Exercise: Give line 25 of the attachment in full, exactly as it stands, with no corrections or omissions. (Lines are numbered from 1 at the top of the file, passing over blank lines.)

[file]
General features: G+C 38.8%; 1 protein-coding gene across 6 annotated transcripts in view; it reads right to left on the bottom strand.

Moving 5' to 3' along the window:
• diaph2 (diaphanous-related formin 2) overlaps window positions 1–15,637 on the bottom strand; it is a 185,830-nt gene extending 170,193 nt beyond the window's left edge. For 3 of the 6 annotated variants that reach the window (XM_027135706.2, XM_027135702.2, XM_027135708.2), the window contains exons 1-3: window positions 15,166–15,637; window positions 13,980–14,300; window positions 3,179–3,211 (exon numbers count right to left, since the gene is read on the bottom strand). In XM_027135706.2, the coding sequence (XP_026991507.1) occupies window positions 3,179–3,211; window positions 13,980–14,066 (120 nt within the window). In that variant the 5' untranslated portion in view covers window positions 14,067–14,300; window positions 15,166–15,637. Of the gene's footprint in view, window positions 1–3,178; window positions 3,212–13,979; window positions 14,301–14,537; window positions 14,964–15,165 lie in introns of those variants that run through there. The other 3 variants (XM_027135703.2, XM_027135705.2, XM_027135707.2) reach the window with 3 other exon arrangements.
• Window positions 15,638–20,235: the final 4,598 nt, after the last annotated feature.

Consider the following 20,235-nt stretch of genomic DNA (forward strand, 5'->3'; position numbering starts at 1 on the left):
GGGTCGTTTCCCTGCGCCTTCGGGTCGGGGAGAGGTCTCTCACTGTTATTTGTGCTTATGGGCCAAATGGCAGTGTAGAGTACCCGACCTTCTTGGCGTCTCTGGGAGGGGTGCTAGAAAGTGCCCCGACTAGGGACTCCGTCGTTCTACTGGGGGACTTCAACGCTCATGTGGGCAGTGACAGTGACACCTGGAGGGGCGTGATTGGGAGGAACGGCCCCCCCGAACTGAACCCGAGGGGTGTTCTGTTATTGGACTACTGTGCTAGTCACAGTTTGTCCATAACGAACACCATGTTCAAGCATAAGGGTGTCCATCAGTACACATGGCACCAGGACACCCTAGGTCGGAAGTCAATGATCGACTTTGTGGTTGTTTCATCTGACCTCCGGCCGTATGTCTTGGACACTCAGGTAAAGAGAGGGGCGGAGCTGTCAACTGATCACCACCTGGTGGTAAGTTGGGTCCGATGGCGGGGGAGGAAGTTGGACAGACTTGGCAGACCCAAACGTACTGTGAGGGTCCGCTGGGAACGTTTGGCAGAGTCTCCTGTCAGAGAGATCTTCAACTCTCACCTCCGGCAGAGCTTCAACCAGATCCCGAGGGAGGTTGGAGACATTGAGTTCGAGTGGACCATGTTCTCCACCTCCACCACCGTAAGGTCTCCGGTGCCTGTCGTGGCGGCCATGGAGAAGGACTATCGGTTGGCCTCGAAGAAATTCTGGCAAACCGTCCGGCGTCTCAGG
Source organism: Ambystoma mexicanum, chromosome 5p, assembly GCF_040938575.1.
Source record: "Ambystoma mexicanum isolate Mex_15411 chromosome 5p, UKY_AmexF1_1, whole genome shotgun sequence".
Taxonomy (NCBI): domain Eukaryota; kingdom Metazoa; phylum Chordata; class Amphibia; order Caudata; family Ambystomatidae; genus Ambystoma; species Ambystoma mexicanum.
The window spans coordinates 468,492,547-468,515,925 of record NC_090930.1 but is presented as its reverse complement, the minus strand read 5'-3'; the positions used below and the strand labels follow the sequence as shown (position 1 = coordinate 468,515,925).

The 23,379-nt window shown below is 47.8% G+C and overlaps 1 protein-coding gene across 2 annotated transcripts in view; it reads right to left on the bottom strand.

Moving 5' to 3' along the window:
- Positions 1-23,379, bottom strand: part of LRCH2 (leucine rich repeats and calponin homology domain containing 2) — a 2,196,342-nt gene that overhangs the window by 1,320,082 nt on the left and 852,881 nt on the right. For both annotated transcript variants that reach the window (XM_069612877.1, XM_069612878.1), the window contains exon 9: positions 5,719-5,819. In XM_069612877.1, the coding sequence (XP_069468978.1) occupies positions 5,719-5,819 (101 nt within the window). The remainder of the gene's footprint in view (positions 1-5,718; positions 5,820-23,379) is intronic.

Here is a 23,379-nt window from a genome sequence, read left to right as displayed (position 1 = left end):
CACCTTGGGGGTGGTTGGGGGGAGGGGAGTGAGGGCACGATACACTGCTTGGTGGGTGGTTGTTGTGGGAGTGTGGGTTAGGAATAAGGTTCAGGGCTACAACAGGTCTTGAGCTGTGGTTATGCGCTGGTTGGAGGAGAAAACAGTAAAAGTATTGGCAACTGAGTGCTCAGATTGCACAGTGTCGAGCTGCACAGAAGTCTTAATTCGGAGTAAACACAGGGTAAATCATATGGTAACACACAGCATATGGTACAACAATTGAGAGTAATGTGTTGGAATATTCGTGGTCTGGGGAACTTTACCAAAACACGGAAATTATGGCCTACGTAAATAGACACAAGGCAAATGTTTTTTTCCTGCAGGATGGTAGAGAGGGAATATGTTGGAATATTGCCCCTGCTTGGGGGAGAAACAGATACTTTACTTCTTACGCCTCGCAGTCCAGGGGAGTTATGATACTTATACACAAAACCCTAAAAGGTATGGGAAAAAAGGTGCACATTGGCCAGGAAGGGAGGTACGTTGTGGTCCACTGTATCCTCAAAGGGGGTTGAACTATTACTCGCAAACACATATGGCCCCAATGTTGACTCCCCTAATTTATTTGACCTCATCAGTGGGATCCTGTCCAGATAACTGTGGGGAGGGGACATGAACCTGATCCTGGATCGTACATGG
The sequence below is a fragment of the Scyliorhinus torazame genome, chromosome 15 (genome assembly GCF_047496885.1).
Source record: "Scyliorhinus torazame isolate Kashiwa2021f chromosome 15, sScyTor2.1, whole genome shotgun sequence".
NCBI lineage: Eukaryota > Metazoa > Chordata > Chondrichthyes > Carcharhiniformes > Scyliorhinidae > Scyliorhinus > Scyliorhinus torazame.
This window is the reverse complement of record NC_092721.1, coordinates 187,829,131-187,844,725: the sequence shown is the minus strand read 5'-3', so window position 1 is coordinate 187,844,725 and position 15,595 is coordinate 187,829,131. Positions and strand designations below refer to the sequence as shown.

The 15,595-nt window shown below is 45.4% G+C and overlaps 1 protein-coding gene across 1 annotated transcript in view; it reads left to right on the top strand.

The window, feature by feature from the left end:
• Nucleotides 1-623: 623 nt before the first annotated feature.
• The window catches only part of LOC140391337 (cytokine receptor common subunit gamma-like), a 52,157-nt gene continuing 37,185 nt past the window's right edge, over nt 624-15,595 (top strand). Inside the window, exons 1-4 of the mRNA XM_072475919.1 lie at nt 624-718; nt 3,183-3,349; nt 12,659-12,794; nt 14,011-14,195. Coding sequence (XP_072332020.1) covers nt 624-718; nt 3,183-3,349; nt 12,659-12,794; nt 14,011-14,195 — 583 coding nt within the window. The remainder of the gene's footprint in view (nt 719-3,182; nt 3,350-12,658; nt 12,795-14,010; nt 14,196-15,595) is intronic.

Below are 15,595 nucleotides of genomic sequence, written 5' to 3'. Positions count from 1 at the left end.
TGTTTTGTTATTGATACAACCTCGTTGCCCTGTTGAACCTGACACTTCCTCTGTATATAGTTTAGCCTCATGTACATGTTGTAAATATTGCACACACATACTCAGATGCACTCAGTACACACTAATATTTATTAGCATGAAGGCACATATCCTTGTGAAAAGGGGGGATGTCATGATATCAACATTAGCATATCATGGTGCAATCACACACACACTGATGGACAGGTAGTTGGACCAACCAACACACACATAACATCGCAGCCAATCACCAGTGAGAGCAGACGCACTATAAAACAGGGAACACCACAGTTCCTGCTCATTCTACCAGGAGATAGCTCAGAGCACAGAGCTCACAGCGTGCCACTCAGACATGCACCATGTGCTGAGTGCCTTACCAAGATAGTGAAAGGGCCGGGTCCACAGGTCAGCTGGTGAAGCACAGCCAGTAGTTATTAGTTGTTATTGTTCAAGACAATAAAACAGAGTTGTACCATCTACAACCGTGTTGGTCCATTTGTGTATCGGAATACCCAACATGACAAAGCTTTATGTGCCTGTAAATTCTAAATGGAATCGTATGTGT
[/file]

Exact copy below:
TGTTTTGTTATTGATACAACCTCGTTGCCCTGTTGAACCTGACACTTCCTCTGTATATAGTTTAGCCTCATGTACATGTTGTAAATATTGCACACACATACTCAGATGCACTCAGTACACACTAATATTTATTAGCATGAAGGCACATATCCTTGTGAAAAGGGGGGATGTCATGATATCAACATTAGCATATCATGGTGCAATCACACACACACTGATGGACAGGTAGTTGGACCAACCAACACACACATAACATCGCAGCCAATCACCAGTGAGAGCAGACGCACTATAAAACAGGGAACACCACAGTTCCTGCTCATTCTACCAGGAGATAGCTCAGAGCACAGAGCTCACAGCGTGCCACTCAGACATGCACCATGTGCTGAGTGCCTTACCAAGATAGTGAAAGGGCCGGGTCCACAGGTCAGCTGGTGAAGCACAGCCAGTAGTTATTAGTTGTTATTGTTCAAGACAATAAAACAGAGTTGTACCATCTACAACCGTGTTGGTCCATTTGTGTATCGGAATACCCAACATGACAAAGCTTTATGTGCCTGTAAATTCTAAATGGAATCGTATGTGT